The Turnkey Investor’s Guide to Selecting a Profitable Property Market

Estimated read time 12 min read

Looking for turnkey rental property? Where can you buy one? What is the first step?

The best way to begin is by networking. Shop from where others are shopping, who’s having success in what market, with which turnkey providers, etc. How do you sort through all this information? How can you tell if the referrals that you receive are good?

It is important to be able to verify whether the information you receive is accurate or if it is in line with what you want to achieve. This is what I will do for you — give you enough information to get you started, and you can take it from there.

What is a Turnkey Rental Property (TRP)?

If you don’t know what I mean by “turnkey rental properties”, this article will not be very helpful.

The “turnkey property”, also known as “turnkey” or “turnkey”, is a property which has just been redeveloped or renovated, with tenants already in place and paying rent. Property management has also been set up for the property to be managed by you. It implies that you only need to turn the key and the property will be up and running without any effort on your part. To be honest, I have always purchased turnkey rental homes and never had a door key.

A real estate agent can sell you a turnkey property. Turnkey is any property that meets these criteria. There are many other definitions of “turnkey”. (Always verify what the seller is trying to tell you about a property means by this term). In this article, I’m referring specifically to turnkey rental homes that are typically sold in bulk by turnkey providers.

These companies will go out and find distressed inventory. They will fix it all up, secure tenants, and manage the management. Turnkeys is all they do. They may work in bulk but it doesn’t necessarily mean they buy in bulk. They just use bulk property to do things cheaper. These companies are flippers. These guys are not the typical flipper that flips homes to homebuyers. Instead, they flip houses to investors.

What are the benefits of turnkey rentals? These properties are perfect for anyone who doesn’t want to spend a lot time and effort on real estate investment or is comfortable with relying more on the expertise of others. They’re also great for anyone living in an area that does not encourage a positive cash flow. You can completely stay hands-off, as everything is taken care of for you.

This is the “turnkey” idea in a nutshell. Let’s now look at how to buy one. I’m focusing on the market you should start with. Turnkeys are available in many markets in the US. Each market has something different to offer.

Turnkey Rental Properties: Shopping for Turnkey Rental Properties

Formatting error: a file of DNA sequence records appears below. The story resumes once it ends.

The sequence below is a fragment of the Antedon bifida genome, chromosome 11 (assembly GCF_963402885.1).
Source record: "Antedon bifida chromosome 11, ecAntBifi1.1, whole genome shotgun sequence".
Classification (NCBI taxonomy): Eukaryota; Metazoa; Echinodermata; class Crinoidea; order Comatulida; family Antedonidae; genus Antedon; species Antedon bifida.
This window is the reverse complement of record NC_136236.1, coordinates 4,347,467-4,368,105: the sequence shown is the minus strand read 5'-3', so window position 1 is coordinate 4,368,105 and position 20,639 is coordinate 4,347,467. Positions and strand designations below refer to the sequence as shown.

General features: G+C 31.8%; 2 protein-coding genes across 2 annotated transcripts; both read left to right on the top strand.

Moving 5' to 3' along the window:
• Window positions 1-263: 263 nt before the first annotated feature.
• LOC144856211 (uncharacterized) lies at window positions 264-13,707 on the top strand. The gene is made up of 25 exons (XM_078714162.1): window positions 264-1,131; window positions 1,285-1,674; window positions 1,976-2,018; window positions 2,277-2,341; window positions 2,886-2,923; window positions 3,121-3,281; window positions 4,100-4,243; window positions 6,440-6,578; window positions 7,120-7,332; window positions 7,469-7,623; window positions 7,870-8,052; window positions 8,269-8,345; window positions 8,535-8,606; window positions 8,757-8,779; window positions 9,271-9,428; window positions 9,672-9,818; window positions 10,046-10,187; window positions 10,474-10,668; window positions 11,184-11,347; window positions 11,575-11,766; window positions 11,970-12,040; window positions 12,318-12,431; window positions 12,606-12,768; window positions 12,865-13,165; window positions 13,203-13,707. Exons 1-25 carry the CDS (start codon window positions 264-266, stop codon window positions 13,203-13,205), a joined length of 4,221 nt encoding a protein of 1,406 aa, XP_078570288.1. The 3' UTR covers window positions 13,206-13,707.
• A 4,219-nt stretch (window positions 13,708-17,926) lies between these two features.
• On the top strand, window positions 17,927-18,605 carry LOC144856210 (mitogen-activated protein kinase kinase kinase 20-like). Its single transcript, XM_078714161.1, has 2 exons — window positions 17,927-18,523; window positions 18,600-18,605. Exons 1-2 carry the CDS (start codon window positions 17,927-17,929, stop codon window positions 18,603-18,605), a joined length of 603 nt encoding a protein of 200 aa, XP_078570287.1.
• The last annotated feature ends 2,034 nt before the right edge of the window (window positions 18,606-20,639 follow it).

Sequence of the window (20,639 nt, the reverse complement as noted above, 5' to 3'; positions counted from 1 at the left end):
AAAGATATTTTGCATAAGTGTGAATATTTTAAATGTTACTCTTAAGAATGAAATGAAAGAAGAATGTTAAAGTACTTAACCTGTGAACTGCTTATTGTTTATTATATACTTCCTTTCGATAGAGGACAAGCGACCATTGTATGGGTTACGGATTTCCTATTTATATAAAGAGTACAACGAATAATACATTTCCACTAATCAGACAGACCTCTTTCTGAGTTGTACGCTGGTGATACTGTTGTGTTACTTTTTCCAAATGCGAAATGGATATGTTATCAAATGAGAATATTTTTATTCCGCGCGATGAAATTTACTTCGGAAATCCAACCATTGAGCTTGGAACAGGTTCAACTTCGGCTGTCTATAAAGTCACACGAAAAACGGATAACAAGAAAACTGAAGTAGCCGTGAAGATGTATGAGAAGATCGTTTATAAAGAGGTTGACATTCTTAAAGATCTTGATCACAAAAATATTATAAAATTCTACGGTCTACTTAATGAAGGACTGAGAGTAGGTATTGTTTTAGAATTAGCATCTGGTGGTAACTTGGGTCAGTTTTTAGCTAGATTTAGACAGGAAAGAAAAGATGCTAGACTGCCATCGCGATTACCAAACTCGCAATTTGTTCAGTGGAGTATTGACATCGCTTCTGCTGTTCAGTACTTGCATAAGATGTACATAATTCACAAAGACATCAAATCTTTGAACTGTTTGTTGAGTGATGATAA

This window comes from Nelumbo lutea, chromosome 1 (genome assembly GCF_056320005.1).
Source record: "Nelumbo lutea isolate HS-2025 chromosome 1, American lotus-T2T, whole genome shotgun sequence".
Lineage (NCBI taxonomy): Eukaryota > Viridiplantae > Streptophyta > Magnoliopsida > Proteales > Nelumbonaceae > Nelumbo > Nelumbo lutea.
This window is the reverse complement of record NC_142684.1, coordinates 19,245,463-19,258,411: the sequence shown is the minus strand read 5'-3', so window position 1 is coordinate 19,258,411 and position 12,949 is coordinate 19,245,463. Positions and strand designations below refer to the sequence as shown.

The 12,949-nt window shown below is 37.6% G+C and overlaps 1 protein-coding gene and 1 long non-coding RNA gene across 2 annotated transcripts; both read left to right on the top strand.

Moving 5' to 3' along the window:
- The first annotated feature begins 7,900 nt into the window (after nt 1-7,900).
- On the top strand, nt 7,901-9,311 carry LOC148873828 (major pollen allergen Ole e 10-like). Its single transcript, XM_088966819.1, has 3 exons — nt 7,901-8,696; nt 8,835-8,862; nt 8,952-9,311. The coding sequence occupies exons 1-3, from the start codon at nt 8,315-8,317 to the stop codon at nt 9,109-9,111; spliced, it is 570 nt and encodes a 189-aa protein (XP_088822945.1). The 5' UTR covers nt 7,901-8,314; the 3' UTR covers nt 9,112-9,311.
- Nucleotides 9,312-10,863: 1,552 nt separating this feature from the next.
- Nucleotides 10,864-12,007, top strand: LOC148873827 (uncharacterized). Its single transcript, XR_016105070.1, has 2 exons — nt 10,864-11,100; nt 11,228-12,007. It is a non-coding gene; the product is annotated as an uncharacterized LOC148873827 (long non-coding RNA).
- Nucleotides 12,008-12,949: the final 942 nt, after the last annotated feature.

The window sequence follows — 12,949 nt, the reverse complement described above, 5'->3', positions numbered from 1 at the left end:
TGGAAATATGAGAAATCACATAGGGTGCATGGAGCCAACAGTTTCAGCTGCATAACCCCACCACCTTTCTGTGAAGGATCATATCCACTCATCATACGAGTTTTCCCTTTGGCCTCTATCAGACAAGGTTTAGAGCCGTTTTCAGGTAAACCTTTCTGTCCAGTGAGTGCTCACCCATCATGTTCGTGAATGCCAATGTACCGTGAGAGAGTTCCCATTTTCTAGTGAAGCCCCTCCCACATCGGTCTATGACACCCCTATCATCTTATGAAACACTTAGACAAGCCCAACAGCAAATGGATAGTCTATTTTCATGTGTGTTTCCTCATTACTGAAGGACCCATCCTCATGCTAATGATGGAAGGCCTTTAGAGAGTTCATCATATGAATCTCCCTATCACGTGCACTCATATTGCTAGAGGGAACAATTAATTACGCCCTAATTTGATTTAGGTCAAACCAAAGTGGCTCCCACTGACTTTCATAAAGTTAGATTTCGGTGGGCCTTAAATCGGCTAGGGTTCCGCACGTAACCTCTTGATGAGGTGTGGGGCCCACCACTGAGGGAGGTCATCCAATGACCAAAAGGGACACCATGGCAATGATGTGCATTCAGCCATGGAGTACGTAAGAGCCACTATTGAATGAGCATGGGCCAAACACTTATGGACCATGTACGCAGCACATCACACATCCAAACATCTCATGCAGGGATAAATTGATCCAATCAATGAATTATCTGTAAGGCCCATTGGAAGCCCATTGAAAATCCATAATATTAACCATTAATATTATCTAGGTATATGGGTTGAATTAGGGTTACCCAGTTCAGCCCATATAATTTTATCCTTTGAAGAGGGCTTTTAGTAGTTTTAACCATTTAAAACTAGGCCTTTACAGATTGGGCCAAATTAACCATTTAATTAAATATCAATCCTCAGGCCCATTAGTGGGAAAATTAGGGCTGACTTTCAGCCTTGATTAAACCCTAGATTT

Many turnkey providers are available, and are located in many different markets. You’ll need to sort through the many options available before you can narrow down your search. I am often asked: Which markets do I prefer for turnkeys? Here is an extended answer to this question.

Turnkeys is the only answer I give when I am asked what market I prefer right now, or at a particular time.

Market fundamentals + Turnkey provider’s quality

When I say that I like the market for turnkeys I am referring to the fact that I believe the market is strong in terms of each of these three factors: the numbers, the fundamentals of the market, and the quality provided by the turnkey provider. Many people overlook the quality of the turnkey provider. If a market has great numbers (returns), but no quality turnkey provider, then I wouldn’t recommend that market as a place to buy turnkeys. What am I saying? There are many markets that I’d love to invest in, but there are no high-quality providers of turnkey services. This prevents me from doing so. The reverse is also true: I may love a high-quality provider, but don’t like the market they are in. So I won’t buy.

Let’s look at each of the three criteria that I listed.


Turnkey rentals are purchased to generate positive cash flow each month. Turnkeys do not support investing methods such as appreciation investing (which means you aren’t getting monthly cash flow, but instead are relying on a property that will appreciate later). For a market to have a positive cash flow each month, the price-to rent ratio must be supportive. The price-to rent ratio tells you whether the monthly cash flow you can expect to generate from a property (after expenses), is worth the price that you pay.

When I purchased my first (turnkey rental) property in Atlanta, the price was $55,000. The rent was/is currently $975/month. You can easily generate cash flow with that amount of rent after paying all expenses. For help with running the numbers for a rental property, see: ” Rent Property Numbers so Easy You Can Calculate them on a Napkin.

However, I am aware of a property that was bought for $460,000 in Los Angeles and had a rental income of $2,250/month. If you run the numbers, the rental income is not enough for the cost of the property. You can see the difference. This Atlanta property has an excellent price-to rent ratio and the Los Angeles one does not. Cash flow is important if you want to generate cash. This is where markets come into play. Markets either support or do not support good rent-to-price ratios. Los Angeles, San Francisco and New York City do not, for example have good ratios of rent to price. Midwestern cities are a good example.

If you’re looking for a good cash flow, then you may want to begin your search in the Midwestern cities. Other cities are also available, but this is a good starting point. Note: Just because one market has good ratios of price to rent does NOT mean all areas or neighborhoods in that market have them as well. It is not true for the nicest neighborhoods. Keep that in mind. Turnkey providers are rare in markets with low price-to rent ratios. This means that you will not have to worry about whether a property purchased from a provider who offers turnkey services will generate a positive cash flow each month. This is an important point to consider when you are looking for a rental home outside of turnkeys.

Market Fundamentals